"yadi Hari... isi Jayadeva ri vani santalo..."
"If remembering Hari enriches your heart
If His love play arouses your curiosity
Then listen to Jayadeva's speech
In these sweet soft lyrical songs."
The artist divides his space so as to be able to communicate each of the phrases of the verse. Four different groupings are seen. In one Jayadeva sits with two disciples: this is the pictorial counterpart of the phrase, "Yadi Hari smarane" (If remembering Hari enriches or fills your heart). The architectural frame and the manner of portraying the floor area of the canopied verandah is effectively used. The architectural section is part of the total outdoor spatial area. In the second section Sarasvati, the power of Jayadeva's speech, appears. The third group comprises Krsna and the sakhis, the fourth portrays Krsna with a devotee sitting in front of Him. A clear double white line separates these four groups from the sky on the horizon. Trees are used as dividers for each of the groups. The banana tree is effectively used.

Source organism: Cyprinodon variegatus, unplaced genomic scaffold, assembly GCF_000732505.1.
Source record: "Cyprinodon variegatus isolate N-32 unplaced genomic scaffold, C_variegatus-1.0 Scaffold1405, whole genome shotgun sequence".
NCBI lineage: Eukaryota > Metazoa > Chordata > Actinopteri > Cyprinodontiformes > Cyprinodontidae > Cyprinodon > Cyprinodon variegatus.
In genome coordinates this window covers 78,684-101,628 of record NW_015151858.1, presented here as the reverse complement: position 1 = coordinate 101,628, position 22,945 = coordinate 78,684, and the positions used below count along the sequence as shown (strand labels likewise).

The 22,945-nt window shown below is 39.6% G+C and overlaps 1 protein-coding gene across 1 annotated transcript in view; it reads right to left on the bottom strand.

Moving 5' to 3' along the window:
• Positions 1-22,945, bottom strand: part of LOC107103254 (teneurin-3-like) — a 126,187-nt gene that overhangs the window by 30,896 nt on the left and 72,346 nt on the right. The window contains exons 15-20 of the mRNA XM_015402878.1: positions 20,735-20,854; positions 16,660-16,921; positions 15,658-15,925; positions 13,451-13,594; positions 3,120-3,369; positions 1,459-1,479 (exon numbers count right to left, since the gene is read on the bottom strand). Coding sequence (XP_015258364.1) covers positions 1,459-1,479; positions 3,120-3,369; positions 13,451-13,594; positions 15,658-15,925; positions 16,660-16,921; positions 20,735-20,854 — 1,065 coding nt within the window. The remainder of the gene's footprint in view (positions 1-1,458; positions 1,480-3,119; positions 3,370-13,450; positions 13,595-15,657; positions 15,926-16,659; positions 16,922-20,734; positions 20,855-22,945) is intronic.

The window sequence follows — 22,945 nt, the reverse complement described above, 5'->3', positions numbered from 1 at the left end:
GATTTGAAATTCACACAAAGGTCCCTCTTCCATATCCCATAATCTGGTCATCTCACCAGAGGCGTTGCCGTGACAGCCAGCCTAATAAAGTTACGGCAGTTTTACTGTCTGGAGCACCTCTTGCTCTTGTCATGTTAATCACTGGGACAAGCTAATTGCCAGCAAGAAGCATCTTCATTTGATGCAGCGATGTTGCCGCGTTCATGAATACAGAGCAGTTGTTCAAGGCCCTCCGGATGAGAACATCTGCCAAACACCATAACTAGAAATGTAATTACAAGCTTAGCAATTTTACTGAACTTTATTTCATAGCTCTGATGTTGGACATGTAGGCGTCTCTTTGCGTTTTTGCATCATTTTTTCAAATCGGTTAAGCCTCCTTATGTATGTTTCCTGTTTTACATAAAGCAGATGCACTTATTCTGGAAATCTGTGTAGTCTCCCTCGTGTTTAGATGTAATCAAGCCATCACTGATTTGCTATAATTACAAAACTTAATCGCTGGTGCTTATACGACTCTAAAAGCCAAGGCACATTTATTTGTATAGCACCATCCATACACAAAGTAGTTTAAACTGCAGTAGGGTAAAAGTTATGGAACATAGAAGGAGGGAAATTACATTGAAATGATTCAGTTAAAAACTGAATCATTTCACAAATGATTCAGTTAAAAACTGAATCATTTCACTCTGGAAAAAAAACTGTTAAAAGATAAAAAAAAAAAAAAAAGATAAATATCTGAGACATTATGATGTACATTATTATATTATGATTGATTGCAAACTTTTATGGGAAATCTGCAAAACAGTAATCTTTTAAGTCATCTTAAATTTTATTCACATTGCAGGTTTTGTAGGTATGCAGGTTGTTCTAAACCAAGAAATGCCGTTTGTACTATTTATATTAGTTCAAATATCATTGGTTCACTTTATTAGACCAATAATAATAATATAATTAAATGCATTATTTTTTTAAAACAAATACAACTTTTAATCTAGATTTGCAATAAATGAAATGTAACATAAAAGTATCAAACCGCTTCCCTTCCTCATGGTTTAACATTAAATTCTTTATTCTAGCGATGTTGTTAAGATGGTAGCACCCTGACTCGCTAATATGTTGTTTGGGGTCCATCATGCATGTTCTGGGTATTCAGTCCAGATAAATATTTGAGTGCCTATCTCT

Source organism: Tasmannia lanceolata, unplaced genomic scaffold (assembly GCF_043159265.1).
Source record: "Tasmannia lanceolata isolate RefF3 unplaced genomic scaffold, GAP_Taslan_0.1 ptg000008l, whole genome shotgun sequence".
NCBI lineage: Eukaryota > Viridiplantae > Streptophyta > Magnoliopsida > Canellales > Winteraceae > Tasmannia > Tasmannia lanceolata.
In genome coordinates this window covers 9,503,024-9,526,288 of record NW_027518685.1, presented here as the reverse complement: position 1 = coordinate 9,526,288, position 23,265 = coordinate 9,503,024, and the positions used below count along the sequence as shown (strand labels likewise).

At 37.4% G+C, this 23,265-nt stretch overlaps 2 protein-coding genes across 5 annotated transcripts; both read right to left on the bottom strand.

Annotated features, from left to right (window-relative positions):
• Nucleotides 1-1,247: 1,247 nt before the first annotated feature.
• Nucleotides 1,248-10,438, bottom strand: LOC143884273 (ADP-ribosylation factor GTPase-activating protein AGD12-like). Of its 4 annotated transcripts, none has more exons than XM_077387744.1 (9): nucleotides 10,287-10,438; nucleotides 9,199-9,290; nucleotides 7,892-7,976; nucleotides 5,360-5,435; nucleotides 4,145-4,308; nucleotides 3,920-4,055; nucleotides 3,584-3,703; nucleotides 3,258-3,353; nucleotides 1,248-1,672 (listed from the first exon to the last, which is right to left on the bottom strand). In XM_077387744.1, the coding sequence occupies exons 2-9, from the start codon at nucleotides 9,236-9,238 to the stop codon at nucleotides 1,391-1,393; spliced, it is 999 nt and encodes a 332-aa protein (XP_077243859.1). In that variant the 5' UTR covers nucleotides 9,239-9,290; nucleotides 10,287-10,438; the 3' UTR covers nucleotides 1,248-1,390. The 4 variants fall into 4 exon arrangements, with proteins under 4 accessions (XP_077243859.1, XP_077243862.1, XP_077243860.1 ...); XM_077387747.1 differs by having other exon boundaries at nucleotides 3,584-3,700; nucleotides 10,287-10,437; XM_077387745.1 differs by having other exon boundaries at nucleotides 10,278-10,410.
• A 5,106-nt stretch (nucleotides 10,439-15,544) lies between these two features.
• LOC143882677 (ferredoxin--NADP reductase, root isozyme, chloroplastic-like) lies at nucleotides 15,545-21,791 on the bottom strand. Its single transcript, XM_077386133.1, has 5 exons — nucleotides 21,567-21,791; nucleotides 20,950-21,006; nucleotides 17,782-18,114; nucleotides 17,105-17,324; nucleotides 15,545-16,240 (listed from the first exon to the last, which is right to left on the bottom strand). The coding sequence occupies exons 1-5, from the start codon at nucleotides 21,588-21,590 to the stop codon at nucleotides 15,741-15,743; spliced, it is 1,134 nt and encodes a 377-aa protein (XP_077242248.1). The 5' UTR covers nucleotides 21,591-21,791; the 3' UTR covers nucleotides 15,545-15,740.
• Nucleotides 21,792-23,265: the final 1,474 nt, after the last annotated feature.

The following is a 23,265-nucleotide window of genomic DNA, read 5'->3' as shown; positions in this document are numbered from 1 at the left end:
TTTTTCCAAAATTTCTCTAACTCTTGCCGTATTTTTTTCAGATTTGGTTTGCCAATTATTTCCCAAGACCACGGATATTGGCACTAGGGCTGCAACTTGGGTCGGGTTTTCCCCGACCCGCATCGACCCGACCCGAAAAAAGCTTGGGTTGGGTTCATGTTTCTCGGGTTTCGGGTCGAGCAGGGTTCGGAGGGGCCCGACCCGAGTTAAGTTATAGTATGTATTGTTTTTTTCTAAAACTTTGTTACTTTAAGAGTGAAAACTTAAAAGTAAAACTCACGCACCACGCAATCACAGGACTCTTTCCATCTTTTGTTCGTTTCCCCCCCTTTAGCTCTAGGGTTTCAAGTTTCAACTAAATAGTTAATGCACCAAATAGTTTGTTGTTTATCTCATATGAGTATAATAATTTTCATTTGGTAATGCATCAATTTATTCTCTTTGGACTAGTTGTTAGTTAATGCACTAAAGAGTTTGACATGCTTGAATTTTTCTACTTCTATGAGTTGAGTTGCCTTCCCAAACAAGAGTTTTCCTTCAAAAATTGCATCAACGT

Besides this spatial division, which is a distinguishing feature of the whole set, there is remarkable use of different planes. In this particular painting it is particularly prominent. All these create a three dimensional visual effect which is absent in early Mewar paintings, restricted to one flat surface.
Notable also is the manner in which each of the figures in the group are placed against a different background and at different eye-levels. Thus Sarasvati on the swan and Krsna on a lotus-seat are on different levels, but placed in a diagonal. Krsna and the sakhis, whose tale the reader is curious to learn, constitute a group in the foreground, thus serving as prelude to what is to follow. The colors are vivid and clear with a remarkable use of brick-red, yellow and white.
The neat arrangement, the compositional pattern and the precise figure drawing are all indicative of a very high order of draughtsmanship. Equally effective is the artist's full comprehension of the verse at its multiple levels and his ability to transform it into a picture.